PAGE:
In each of his novels, Richard Adams adopts a different individual narrative voice: easygoing and colloquial in Watership Down and Maia, stately and epic in Shardik, ironic and densely allusive in The Plague Dogs, and the very different first-person voices in The Girl in a Swing and Traveller. On the surface, Adams’s natural gift as a storyteller is his strongest talent, but his novels deserve to be read more for his habitual concerns: a love for “the surface of the earth,” as George Orwell called it, as manifested in the English countryside and the creatures who inhabit it; a hatred for the cruelties that human beings inflict on the other inhabitants of this world as well as on themselves; and an acute awareness of the transitory nature of existence and the evanescence of friendship and love.
Watership Down burst on the literary scene in 1972, as unlikely a success as J. R. R. Tolkien’s The Lord of the Rings (1955) had been almost two decades earlier. Its plot and characters seemed those of a children’s book: A group of rabbits leave their threatened burrow and make a dangerous journey to find a new home as well as enough new rabbits to ensure its continuation. In its length and often violent action, however, it certainly went beyond the boundaries of a children’s work, and it succeeded with many adults. It even led to some shameless imitations, such as William Horwood’s mole epic, Duncton Wood (1980), but none had the imagination and freshness of the original.
As Tolkien did with the Hobbits, Adams made his exotic characters familiar by giving them an easily identifiable demotic speech. Hazel, Bigwig, and the others speak much as did the originals on which they are modeled: Adams’s companions in the 205th Company of the RASC during World War II. (Hazel, according to Adams, is his commanding officer, John Gifford, and Bigwig is Paddy Kavanagh, who was killed in battle.) The rabbits, like their soldier counterparts, are believable everyday heroes. Their persistence in the face of daunting odds, their relatively unflappable demeanor as they are introduced into new and dangerous surroundings, their ingenuity in overcoming their difficulties—all recall the best qualities of those soldiers in the war.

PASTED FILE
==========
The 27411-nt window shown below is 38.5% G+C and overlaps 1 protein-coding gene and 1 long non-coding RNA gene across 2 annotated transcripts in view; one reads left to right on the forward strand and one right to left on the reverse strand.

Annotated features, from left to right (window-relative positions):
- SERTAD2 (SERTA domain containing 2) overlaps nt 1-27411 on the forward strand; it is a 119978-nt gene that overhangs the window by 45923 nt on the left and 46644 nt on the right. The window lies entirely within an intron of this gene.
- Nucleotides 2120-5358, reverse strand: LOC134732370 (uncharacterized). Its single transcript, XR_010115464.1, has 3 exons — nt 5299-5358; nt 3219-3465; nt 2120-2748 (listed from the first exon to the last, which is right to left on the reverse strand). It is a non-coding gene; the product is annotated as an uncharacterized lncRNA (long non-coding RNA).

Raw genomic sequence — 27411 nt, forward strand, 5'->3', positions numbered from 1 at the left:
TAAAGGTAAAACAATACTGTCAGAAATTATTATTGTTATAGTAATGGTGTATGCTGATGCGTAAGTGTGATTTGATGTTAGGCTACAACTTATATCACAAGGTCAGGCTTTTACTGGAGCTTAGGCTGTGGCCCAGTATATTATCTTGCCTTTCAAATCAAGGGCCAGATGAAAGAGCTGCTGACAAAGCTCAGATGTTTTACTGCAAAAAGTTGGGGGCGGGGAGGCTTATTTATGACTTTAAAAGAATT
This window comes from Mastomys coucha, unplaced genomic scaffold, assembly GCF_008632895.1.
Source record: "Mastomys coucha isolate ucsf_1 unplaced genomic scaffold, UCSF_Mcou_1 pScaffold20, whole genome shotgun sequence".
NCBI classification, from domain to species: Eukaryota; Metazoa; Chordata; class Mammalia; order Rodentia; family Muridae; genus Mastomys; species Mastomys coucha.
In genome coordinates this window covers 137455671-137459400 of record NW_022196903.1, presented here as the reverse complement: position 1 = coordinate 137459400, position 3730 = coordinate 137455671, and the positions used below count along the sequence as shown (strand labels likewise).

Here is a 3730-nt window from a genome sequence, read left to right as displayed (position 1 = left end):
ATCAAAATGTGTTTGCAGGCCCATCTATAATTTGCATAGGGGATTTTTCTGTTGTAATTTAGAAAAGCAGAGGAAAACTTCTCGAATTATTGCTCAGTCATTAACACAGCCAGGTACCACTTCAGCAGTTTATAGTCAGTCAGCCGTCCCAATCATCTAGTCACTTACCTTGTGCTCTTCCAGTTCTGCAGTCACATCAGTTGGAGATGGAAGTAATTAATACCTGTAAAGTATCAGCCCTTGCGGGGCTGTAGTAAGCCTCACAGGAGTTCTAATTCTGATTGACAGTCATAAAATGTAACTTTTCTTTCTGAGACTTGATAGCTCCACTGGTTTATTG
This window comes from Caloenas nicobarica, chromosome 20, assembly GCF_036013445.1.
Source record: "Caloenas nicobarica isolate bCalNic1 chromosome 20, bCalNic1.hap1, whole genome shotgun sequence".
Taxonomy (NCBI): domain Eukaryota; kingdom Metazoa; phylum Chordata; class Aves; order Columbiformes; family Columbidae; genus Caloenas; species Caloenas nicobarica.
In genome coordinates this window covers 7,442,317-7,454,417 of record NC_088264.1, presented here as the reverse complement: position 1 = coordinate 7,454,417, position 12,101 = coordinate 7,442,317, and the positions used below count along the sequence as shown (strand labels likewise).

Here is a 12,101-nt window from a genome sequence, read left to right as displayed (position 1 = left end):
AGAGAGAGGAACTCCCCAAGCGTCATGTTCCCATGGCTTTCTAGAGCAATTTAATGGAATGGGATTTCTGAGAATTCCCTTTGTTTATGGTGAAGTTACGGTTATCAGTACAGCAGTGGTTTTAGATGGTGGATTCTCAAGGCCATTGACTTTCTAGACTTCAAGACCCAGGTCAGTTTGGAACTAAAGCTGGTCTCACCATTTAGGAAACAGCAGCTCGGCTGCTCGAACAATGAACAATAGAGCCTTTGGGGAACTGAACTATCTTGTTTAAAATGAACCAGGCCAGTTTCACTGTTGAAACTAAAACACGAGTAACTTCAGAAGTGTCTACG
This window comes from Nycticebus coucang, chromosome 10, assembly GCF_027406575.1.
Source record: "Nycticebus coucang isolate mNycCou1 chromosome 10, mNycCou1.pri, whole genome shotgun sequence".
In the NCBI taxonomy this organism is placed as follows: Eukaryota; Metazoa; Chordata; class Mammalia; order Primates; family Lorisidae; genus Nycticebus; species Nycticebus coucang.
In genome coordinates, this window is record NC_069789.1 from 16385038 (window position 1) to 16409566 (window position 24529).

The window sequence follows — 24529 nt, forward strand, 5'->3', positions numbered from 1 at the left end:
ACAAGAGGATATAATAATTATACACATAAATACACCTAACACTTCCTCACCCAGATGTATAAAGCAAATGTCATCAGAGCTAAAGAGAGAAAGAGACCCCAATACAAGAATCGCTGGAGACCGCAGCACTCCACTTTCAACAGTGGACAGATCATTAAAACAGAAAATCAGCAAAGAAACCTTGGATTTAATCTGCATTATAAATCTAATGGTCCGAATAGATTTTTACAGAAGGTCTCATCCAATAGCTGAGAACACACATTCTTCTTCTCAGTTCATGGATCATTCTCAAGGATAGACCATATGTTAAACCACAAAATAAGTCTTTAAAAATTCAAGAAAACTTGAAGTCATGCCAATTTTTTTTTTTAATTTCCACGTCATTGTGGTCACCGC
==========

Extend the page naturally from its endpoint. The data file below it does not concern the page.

The familiar speech is also reproduced in the novel’s narrative voice, which is often that of a good oral storyteller; as Adams has noted, “A true folk-tale teller is usually rather colloquial.” This informality helps to disguise the classical underpinnings of the work, the main one of which is Vergil’s Aeneid (c. 29-19 b.c.e.; English translation, 1553). There are also echoes of Xenophon’s Kyrou anabasis (c. fourth century b.c.e.; Anabasis, 1623) and Homer’s Iliad (c. 750 b.c.e.; English translation, 1611) and Odyssey (c. 725 b.c.e.; English translation, 1614), with Hazel as a more trustworthy Odysseus and Bigwig a less belligerent Achilles. These archetypal characters and plot devices are also supported by the scientific accuracy of the details of the rabbits’ lives, which Adams culled from The Private Life of the Rabbit by R. M. Lockley (1964). Familiar yet exotic characters, an epic story, and verisimilitude of milieu contribute to the lasting and deserved appeal of Watership Down. (Tales from Watership Down, in its latter half a sequel to the novel, also serves as an answer to those who accused the original of, among other charges, sexism.)
Adams’s next novel, Shardik, disappointed many of his readers, for although on the surface, like Watership Down, a fantasy, it was far removed from the first novel in setting, characters, and plot. Adams constructs the mythical land of Bekla, whose precarious peace is shattered by the emergence of a great bear, which is taken by many to be the avatar of the god Shardik. After a short rule by the bear’s chief follower, Kelderek, the bear escapes, and Kelderek must learn the real meaning of the irruption of Shardik into the lives of so many people. For much of the book, the characters...
(The entire section is 1786 words.)